If anything can help curb the post-Christmas slump, it’s a simple trip to the movies where new Boxing Day releases wait. It was a toss-up between Holmes & Watson and Vice, with the latter ultimately getting the pick over the latest Will Ferrell and John C. Reilly comedy, which still has my interest despite abysmal reviews. Opting for a December 27th screening, I sit here now over a week later on the eve of reality’s return, easing my way into another year of film reviewing.
Vice is an unconventional biography drama about the equally unconventional Dick Cheney, whose calculating tactics enabled the unassuming republican to climb the ranks within federal government, ascending to the position of U.S Vice President. Undeterred by the “mostly symbolic role”, he was able to yield power like no other before or since.
It feels like only yesterday that I was watching last year’s most anticipated biopic, Darkest Hour, a by-the-numbers affair which in hindsight seemed more about getting Gary Oldman that long overdue Oscar. While steering the plot with a mostly linear narrative, fun retro styling, quick editing and visual analogy provides a lot of energy along with a refreshing sensation. Although, considering the film’s 2 hour plus runtime, the flashy editing in particular does get a bit much during the first half, almost giving the impression of showing off. However, the greatest strength of Vice is its ability to convey a stark level of seriousness whilst serving as a savage takedown of Cheney himself via his unchecked narcissism, blatant disregard to personal health and agenda of United States dominance for the sake of black gold. Excellent use of razor-sharp comedy knocks controversial veep down a peg or two and brilliantly highlights the absurdity of those early post-9/11 years, when the Bush administration had the world raising their eyebrows for all the wrong reasons.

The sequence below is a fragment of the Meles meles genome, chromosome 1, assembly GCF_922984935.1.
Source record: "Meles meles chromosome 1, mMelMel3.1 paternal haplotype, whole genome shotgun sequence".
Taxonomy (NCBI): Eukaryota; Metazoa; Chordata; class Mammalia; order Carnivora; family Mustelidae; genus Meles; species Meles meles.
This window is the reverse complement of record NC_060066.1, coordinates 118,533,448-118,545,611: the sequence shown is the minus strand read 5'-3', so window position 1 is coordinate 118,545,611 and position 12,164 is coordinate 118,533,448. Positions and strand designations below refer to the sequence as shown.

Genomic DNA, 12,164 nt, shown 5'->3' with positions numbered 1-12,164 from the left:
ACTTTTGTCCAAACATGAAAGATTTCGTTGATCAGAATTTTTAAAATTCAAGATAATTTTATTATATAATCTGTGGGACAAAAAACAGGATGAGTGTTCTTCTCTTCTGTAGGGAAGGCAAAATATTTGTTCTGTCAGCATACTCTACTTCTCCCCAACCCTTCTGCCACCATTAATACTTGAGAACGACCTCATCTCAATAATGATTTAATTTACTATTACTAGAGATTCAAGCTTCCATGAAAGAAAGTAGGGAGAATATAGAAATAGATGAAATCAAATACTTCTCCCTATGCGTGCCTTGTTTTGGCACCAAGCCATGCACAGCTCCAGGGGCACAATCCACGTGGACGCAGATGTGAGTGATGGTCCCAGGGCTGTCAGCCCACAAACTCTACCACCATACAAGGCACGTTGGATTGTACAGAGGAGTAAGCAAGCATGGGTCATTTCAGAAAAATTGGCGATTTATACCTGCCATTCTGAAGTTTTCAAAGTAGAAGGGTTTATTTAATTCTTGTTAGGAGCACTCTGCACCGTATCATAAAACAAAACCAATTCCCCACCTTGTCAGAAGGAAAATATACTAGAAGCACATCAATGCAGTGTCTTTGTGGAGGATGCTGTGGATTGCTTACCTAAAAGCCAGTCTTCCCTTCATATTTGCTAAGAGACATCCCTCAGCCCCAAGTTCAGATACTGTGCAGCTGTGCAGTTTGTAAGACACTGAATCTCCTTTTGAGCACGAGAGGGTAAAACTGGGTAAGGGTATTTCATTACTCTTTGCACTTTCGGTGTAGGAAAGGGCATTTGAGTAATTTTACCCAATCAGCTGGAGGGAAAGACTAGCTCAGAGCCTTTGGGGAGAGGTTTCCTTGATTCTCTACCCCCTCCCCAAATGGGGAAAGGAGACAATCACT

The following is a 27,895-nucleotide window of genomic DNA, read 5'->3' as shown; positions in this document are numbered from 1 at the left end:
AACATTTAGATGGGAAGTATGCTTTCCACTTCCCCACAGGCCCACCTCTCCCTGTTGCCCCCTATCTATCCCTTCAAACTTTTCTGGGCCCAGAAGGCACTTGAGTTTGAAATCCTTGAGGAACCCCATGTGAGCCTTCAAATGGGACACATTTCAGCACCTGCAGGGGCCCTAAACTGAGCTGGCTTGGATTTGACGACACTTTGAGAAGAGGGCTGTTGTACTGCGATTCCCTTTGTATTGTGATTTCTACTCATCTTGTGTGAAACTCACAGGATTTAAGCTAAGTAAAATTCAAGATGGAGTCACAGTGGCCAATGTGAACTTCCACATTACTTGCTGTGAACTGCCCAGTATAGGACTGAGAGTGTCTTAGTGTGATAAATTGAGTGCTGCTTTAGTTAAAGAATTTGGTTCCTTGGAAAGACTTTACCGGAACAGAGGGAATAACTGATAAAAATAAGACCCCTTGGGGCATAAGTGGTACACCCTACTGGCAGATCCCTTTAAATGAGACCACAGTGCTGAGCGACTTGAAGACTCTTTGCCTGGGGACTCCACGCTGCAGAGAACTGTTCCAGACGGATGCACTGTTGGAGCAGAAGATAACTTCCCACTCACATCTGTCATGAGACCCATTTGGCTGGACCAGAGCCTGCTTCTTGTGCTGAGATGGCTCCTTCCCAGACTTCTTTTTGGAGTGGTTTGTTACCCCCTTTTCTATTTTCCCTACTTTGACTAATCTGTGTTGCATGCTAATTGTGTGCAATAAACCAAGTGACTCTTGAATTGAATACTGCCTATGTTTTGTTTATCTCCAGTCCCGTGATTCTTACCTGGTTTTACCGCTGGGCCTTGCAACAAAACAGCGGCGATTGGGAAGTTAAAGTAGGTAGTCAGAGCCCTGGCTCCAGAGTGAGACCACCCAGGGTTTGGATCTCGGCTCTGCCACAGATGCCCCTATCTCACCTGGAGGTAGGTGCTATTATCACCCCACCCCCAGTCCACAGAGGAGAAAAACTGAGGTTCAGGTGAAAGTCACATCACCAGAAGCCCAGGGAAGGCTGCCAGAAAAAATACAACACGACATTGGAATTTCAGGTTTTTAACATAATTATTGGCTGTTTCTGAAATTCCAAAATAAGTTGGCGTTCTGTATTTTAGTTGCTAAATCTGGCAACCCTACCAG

If you’ve seen Vice by now, it’s needless to say that both Christian Bale and Amy Adams are shoe-ins for Oscar nominations as Mr. & Mrs. Cheney; the later of whom especially who I felt gave the broader performance of the two. Bale is excellent and convincing beyond measure, due to another incredible physical transformation, but there wasn’t a lot of depth. However, it’s obvious he had a lot of fun playing the role. Sam Rockwell stands out as George ‘dubya’ Bush with all his Texan charm, but Josh Brolin did it better in Oliver Stone’s W. from 2008.
I quote the great ‘Colonel Sam Trautman’ in Rambo: First Blood Part II when I say that Dick Cheney remains “a stinking bureaucrat who’s trying to cover his ass,” in world that’s a little wiser to past governments. Vice comes at an appropriate time and while it’s hard to tell how well it will fare this awards season, the trailer was 2018’s best by a mile thanks to one awesome track from The Killers.
(2018, dir: Adam McKay)